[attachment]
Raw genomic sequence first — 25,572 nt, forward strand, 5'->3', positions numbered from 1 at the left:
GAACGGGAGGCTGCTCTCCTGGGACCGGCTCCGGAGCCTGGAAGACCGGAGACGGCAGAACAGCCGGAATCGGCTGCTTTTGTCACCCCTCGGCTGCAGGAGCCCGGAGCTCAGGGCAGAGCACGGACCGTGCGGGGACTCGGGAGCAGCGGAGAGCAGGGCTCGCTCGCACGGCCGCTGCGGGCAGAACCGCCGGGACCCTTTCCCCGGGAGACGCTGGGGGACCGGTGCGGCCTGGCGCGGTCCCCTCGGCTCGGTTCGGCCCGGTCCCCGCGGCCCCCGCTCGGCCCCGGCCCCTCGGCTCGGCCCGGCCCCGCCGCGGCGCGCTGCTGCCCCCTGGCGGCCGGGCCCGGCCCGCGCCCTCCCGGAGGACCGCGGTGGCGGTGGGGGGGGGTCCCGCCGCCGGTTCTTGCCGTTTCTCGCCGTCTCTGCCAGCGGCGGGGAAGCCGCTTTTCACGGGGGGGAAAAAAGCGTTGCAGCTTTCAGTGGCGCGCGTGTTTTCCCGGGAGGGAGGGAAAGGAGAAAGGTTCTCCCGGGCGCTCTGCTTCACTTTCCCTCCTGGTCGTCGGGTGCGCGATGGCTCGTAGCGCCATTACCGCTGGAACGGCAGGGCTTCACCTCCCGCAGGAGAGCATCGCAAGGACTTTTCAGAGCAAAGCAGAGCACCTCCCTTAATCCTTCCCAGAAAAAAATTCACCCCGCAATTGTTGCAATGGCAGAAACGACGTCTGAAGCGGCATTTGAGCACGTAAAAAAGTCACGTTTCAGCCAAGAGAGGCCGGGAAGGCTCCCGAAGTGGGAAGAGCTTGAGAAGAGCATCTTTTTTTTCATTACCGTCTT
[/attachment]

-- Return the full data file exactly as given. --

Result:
Raw genomic sequence first — 25,572 nt, forward strand, 5'->3', positions numbered from 1 at the left:
GAACGGGAGGCTGCTCTCCTGGGACCGGCTCCGGAGCCTGGAAGACCGGAGACGGCAGAACAGCCGGAATCGGCTGCTTTTGTCACCCCTCGGCTGCAGGAGCCCGGAGCTCAGGGCAGAGCACGGACCGTGCGGGGACTCGGGAGCAGCGGAGAGCAGGGCTCGCTCGCACGGCCGCTGCGGGCAGAACCGCCGGGACCCTTTCCCCGGGAGACGCTGGGGGACCGGTGCGGCCTGGCGCGGTCCCCTCGGCTCGGTTCGGCCCGGTCCCCGCGGCCCCCGCTCGGCCCCGGCCCCTCGGCTCGGCCCGGCCCCGCCGCGGCGCGCTGCTGCCCCCTGGCGGCCGGGCCCGGCCCGCGCCCTCCCGGAGGACCGCGGTGGCGGTGGGGGGGGGTCCCGCCGCCGGTTCTTGCCGTTTCTCGCCGTCTCTGCCAGCGGCGGGGAAGCCGCTTTTCACGGGGGGGAAAAAAGCGTTGCAGCTTTCAGTGGCGCGCGTGTTTTCCCGGGAGGGAGGGAAAGGAGAAAGGTTCTCCCGGGCGCTCTGCTTCACTTTCCCTCCTGGTCGTCGGGTGCGCGATGGCTCGTAGCGCCATTACCGCTGGAACGGCAGGGCTTCACCTCCCGCAGGAGAGCATCGCAAGGACTTTTCAGAGCAAAGCAGAGCACCTCCCTTAATCCTTCCCAGAAAAAAATTCACCCCGCAATTGTTGCAATGGCAGAAACGACGTCTGAAGCGGCATTTGAGCACGTAAAAAAGTCACGTTTCAGCCAAGAGAGGCCGGGAAGGCTCCCGAAGTGGGAAGAGCTTGAGAAGAGCATCTTTTTTTTCATTACCGTCTT